Boxing Day

Drearily protracted two-hander made on a shoestring reps Bernard Rose's fourth and least interesting adaptation of a Leo Tolstoy text.

With: Danny Huston, Matthew Jacobs, Edie Dakota, Jo Farkas, Lisa Enos, Morgan Walsh, Julie Marcus, Lyne Renee.

A drearily protracted two-hander made on a shoestring, “Boxing Day” reps Brit multihyphenate Bernard Rose’s fourth and least interesting adaptation of a Leo Tolstoy text. Resetting the plot of novella “Master and Man” in contempo Colorado, the pic hitches a ride with an amoral speculator (Danny Huston) and his chauffeur for a day (Matthew Jacobs) as they drive around suburbs, and later mountains, checking out foreclosed properties Huston’s character plans to flip for profit. Shot on digital by the helmer, the pic looks like a hundred miles of bad road, and won’t travel far beyond niche distribution.

Having mounted a lavish version of “Anna Karenina” in 1997, Rose begun a trilogy of much lower-budgeted, contempo-set adaptations of Tolstoy stories with 2000’s compelling “Ivansxtc” (based on “The Death of Ivan Ilyich”) and then continued in 2008 with his less rewarding version of “The Kreutzer Sonata.” “Boxing Day” marks the last in the series, which is good news, because it’s clear Rose’s ability to re-channel the Russian master has been played out.

Popular on Variety

Pic begins competently enough in Los Angeles, on Dec. 26 (hence the title, a reference to the holiday known as Boxing Day in Blighty), with businessman Basil (Huston) using maxed-out credit cards to get a flight to Denver. In possession of a list of foreclosed properties he could get on the cheap, and with access to funds from a wealthy dupe, Basil is met at Denver airport by English part-time chauffeur Nick (Jacobs), a recovering alcoholic whose wife (Morgan Walsh) has a restraining order out against him.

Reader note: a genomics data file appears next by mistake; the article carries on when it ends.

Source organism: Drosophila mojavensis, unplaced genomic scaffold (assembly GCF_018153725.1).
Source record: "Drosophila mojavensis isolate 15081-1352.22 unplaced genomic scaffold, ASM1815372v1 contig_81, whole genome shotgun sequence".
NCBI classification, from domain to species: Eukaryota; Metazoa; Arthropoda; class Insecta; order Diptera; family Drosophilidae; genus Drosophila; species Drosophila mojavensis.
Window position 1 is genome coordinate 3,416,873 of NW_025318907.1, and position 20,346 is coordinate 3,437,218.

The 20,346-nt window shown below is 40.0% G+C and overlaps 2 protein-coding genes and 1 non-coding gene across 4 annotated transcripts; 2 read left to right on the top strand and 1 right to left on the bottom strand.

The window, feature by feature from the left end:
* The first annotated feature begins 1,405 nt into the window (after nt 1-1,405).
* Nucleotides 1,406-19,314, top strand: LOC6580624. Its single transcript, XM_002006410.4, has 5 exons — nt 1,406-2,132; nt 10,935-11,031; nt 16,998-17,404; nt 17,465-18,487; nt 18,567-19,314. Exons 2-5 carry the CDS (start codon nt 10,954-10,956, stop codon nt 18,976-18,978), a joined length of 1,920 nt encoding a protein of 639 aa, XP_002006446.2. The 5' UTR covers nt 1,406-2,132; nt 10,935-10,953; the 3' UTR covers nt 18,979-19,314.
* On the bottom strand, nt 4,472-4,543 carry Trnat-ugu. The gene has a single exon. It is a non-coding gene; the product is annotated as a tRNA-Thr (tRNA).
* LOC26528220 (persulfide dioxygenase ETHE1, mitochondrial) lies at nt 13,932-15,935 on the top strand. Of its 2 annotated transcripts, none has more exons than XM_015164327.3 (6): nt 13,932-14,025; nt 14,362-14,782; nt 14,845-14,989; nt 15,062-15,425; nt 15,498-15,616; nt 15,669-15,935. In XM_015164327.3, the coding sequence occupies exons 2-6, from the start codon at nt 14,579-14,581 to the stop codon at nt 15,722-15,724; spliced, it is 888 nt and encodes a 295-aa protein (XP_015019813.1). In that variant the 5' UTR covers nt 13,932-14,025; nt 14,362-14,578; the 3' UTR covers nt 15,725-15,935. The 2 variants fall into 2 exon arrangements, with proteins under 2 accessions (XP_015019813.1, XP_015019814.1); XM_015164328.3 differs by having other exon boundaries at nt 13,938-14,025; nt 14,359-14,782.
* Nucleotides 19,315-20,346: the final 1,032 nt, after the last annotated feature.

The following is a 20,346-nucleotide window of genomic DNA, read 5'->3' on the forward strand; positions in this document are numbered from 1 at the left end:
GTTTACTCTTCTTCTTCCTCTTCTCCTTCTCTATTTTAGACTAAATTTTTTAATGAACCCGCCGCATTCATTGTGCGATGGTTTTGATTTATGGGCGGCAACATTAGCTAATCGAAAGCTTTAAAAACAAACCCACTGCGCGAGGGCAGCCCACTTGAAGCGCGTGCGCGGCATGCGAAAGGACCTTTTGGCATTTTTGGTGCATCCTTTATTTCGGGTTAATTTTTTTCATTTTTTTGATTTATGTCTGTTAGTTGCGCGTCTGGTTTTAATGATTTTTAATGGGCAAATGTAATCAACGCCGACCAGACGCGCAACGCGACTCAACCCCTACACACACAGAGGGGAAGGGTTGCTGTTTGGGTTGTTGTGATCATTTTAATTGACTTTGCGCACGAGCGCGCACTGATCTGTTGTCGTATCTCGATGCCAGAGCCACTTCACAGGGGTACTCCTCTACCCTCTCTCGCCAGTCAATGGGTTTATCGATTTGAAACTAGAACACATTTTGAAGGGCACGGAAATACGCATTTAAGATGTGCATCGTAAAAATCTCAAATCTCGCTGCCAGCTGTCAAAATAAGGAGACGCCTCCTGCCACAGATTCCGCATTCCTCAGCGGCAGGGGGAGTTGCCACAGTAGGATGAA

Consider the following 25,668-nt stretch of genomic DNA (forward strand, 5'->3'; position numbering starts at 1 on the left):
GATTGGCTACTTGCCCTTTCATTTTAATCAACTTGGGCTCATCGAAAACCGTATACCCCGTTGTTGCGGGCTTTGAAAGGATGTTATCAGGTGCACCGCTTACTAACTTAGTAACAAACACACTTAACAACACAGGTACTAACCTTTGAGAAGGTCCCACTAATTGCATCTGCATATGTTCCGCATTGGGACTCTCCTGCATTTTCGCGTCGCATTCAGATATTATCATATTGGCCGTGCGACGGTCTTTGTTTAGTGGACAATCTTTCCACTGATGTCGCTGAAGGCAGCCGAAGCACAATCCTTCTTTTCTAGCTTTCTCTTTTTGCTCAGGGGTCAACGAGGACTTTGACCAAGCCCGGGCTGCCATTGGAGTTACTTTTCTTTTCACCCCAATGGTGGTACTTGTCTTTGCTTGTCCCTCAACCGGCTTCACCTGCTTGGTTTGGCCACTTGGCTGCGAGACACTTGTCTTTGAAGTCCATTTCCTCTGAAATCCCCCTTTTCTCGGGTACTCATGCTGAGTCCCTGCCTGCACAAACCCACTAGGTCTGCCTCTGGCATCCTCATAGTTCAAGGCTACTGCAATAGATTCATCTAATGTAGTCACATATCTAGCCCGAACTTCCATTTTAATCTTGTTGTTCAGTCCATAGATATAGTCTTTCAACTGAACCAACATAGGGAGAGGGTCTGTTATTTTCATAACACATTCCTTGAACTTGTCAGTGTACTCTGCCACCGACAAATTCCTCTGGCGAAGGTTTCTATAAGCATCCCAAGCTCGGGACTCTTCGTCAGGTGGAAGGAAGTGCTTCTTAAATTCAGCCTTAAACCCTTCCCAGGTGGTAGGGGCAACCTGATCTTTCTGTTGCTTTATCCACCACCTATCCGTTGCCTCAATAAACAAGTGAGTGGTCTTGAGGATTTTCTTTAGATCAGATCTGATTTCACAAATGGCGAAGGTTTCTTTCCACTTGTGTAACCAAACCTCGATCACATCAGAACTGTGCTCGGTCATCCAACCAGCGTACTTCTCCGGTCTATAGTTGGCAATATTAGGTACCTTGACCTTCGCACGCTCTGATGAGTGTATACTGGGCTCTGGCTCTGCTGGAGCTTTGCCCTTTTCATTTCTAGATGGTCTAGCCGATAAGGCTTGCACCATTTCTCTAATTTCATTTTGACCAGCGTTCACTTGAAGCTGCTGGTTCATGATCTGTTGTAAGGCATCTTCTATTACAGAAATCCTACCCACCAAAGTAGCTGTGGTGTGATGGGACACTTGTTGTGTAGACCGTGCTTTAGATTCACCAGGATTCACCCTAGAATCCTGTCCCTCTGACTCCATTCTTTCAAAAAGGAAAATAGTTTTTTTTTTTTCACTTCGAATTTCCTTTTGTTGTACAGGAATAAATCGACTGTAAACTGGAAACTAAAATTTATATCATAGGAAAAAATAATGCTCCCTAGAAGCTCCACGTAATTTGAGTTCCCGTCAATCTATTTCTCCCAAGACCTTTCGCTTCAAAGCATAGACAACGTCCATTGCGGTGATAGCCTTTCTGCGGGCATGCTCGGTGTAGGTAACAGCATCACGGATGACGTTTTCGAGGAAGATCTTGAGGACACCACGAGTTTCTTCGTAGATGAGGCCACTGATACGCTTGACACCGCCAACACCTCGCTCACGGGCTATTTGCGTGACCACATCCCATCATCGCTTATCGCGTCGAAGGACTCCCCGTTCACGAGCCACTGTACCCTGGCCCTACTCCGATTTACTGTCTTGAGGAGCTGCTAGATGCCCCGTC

Nick increasingly tests Basil’s (and the aud’s) patience with repeated attempts to make conversation as they drive further and further afield, into the mountains. Eventually, they engage in politely heated debate about capitalism and the nature of greed, dialogue over-signposted to make the material appear relevant to the present day. Apart from that and a visit to a roadside saloon, nothing much happens for more than an hour of running time until the car gets trapped in thick snow, and the pic abruptly shifts into a survival story with a moralistic sting.

As well as writing and helming, Rose also shoots and edits the pic, and contributes as both a composer (with Nigel Holland) and a performer for its mournful score of piano pieces played in a minor key, including a Schubert sonata. Unfortunately, he does an undistinguished job in every department. But given the sensitive ear he’s has shown on other films, “Boxing Day” is particularly disappointing on the music front, especially when it inserts a blast of Henryk Gorecki’s way-overused Third Symphony at the climactic moment.

Perfs by the two leads fail to lift the material, with Jacobs (customarily a screenwriter, who had a small part in Rose’s “Mr. Nice,” and who wrote the helmer’s excellent early work “Paperhouse”) doing just OK, and Huston verging on hammy in the last act.

Boxing Day


Production: A BFI, Independent presentation in association with Lipsync Prods. of an Independent/Giant Door production. (International sales: Independent, London.) Produced by Luc Roeg, Naomi Despres. Executive producers, Michael Robinson, Andrew Orr, Norman Merry, Michael Rose, Lisa Henson. Co-producer, Philip Herd. Directed, written, edited by Bernard Rose.